Clarice Prietto on Plastic Flowers by Joao MacDowell, Rio de Janeiro, Comunidade do Vidigal, 2014.
Swedish journalist Jannike Ånlund, one of the smartest people I have ever met, paused on her lunch, looked at me from across the table, and asked: “Why do you dedicate so much effort to opera, when it seems to be a dying genre?” Of course my usual reply to that is “I believe opera is the art-form of the future.”
The conversation left me thinking. Of course sometimes things that seem obvious to me may still need to be said out loud. So let’s think a bit about why opera. What is opera? What are the most common mental associations of the genre? There is a tendency to think of opera as an elitist and decadent performance genre that has nothing to do with our time, full of over-the-top singing and stiff acting. There are reasons for stereotypes, but opera is not necessarily the stereotype of opera.
I define opera as the combination of different performing arts into a live experience that is guided by a continuous dramatic musical score.
There is much that can be done within these parameters. In fact opera offers an opportunity for community engagement and dramatic ritual that may be severely needed in contemporary digital society.
New Opera offers an opportunity for much creativity from all sorts of artists and an audience experience that may not be substituted by the movies, tv or a home theater, while it may incorporate technology that is originally related to these art-forms, there is a ritual element of live performance that cannot be fully reproduced through technology alone.
New Opera offers an opportunity for community development that takes it far from the “elitist” stereotype. In its origin opera was a communal activity, it is easy to imagine small villages where half the population would be on stage and the other half in the audience. As an all embracing art-form, there is always room for someone to participate in a large production, in whatever aspect where one may feel the urge to dedicate his or her efforts.
Historically Opera is like a tree that lost its leaves during Winter, it may look dead (or dying) but come the first Spring rain and it will blossom with fresh new green magic. The 20th Century was a time of great artistic experimentation and great political conflicts, for many opera came to represent the ghost of the past. There are not many great 2oth Century operas that have become popular in the standard repertoire. This means that the accumulated innovations in music and performance arts in general offer a fresh new territory where composers, writers, scenographers, video and 3D artists, performance creators in general, not to mention singers that are avid for new relevant music and dancers who are always welcome in productions, we all have an enormous new territory to explore.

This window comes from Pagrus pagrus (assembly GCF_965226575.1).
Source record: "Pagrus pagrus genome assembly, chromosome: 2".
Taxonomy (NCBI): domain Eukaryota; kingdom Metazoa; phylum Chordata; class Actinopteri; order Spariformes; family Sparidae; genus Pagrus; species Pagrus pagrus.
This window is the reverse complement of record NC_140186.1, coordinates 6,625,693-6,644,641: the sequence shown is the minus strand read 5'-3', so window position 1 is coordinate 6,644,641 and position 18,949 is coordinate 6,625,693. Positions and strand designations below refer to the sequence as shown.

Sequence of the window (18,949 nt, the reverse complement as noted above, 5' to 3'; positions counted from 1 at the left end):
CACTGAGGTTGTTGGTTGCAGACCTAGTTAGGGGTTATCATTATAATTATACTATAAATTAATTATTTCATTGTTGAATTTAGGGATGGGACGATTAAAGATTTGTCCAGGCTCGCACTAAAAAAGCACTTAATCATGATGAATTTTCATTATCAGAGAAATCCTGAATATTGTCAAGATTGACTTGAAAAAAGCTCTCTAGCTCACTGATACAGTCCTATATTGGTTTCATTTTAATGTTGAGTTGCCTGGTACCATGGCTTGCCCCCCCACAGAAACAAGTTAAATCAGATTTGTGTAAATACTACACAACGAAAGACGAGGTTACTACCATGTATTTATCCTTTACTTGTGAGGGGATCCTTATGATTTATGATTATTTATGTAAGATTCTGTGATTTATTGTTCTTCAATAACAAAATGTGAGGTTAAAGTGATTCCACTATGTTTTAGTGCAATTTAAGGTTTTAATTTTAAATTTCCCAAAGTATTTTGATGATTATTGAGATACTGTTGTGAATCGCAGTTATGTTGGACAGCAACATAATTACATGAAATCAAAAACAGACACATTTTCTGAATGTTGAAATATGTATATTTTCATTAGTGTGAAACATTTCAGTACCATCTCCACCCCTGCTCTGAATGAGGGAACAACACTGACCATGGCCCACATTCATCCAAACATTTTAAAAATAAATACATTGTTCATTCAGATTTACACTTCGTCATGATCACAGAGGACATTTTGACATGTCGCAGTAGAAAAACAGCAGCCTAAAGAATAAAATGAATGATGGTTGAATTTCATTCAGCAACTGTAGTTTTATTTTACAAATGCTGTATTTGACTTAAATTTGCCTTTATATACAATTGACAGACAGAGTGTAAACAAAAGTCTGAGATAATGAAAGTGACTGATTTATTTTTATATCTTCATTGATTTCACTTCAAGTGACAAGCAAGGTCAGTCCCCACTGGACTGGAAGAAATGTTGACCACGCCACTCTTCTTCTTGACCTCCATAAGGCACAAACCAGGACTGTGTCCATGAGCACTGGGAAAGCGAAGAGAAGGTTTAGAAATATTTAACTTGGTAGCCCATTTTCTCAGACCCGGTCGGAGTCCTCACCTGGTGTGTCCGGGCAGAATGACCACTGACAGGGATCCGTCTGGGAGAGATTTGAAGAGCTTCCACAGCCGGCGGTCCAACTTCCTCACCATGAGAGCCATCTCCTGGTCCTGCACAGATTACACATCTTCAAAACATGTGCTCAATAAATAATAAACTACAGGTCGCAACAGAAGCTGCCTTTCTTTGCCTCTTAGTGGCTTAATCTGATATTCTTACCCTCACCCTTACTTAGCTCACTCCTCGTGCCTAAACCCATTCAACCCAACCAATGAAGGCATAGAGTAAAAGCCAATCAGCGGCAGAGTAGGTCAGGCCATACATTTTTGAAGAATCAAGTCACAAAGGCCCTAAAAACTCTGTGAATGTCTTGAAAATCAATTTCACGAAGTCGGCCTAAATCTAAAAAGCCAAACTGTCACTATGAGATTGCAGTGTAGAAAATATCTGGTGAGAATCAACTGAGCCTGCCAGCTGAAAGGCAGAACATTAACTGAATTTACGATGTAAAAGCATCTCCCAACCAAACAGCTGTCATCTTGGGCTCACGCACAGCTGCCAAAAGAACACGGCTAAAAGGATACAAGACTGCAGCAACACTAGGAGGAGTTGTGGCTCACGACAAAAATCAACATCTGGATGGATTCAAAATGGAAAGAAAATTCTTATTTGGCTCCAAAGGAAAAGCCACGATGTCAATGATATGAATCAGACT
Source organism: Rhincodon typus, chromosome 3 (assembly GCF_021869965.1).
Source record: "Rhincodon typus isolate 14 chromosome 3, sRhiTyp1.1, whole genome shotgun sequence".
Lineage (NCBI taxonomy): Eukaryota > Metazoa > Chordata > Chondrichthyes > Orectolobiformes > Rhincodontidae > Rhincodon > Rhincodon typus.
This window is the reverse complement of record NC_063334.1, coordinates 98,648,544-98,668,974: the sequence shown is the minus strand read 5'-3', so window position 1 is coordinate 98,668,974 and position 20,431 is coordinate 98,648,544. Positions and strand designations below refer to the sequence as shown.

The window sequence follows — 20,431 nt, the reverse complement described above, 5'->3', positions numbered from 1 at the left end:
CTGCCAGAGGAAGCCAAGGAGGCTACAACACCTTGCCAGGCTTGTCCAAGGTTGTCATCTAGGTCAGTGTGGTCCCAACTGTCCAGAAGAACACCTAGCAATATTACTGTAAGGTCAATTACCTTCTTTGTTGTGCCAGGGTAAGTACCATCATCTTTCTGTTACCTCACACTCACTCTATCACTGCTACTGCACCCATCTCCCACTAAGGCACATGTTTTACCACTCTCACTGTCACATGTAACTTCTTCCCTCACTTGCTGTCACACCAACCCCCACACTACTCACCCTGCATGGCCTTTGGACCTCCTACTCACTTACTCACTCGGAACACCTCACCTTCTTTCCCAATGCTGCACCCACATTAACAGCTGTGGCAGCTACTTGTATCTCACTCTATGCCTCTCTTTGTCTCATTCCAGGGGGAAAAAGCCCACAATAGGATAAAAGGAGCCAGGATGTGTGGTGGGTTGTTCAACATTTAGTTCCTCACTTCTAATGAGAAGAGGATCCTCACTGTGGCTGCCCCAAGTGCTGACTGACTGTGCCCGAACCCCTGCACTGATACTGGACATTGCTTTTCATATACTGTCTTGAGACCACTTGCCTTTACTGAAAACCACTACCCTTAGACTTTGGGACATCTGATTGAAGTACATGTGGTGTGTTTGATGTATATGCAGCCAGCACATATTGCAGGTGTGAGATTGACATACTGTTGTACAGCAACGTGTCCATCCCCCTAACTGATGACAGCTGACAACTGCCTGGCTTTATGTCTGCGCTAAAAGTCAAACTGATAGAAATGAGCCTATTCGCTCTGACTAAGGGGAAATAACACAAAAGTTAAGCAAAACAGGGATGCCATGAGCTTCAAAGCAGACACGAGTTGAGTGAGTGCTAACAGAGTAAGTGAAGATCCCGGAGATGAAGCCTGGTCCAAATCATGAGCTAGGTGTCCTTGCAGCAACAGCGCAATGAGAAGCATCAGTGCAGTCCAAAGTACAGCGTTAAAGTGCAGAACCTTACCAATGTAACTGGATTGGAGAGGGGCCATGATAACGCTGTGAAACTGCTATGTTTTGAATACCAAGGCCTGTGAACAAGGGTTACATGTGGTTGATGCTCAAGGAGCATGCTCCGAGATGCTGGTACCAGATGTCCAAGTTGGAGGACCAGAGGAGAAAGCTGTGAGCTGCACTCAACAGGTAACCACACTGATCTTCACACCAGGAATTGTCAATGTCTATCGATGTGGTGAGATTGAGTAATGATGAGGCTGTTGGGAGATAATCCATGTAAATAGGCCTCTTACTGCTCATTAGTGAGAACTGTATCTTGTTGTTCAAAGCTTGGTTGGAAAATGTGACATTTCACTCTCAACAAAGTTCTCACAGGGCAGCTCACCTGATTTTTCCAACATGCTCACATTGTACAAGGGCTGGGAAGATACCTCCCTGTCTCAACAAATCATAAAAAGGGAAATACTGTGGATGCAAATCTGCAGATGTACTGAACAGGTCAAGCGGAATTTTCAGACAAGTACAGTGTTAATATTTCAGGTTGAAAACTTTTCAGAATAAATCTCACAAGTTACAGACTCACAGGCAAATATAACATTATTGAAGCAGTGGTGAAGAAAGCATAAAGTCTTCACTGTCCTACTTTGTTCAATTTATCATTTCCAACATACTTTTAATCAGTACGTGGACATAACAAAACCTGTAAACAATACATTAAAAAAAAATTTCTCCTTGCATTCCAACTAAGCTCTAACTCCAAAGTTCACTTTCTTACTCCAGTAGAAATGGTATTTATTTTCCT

There is much that may be said about the project of an educational structure that is based on the development of new operatic repertoire.
New Opera may provide the grounds for a performance oriented educational system that offers answers to much of the challenges from the crisis on our present our school system, by creating a collaborative environment where all aspects of a production need to be put into place in a harmonious synchronicity with the music that serves as guideline for all performance aspects.
The memory of ancient rituals may be summoned today in New Opera.
When opera was first created it was part of a renascence movement to re-create Greek tragedy, but Greek tragedy itself was a re-creation of older ancient tribal rituals, where liminoid situations were induced to summon a situation beyond the rules of normal conduct. A situation that could amount to an epiphany or a mark in the maturing of individuals inside of a group. (see Victor Turner: From Ritual to Theater – the Human Seriousness of Play)
New Opera may provide a ritual space that is lacking in contemporary technological society, a space that connects the discussion of relevant conflicts with the opportunity for a transcending experience, the chance for an epiphany on a scale that may only be limited by our capacity to imagine (and to fund it.)
Our longing for a communal ritual space opens the doors to vast possibilities of sensory interaction. A longing for a time when music, theater and dance were one, a single entity in a ritual that could transcend the boundaries of social norms and create visions of what is yet to come.
A moment when music, theater and dance once again become one.
Kristin Young sings Packing Escher, an aria from Tamanduá – a Brazilian Opera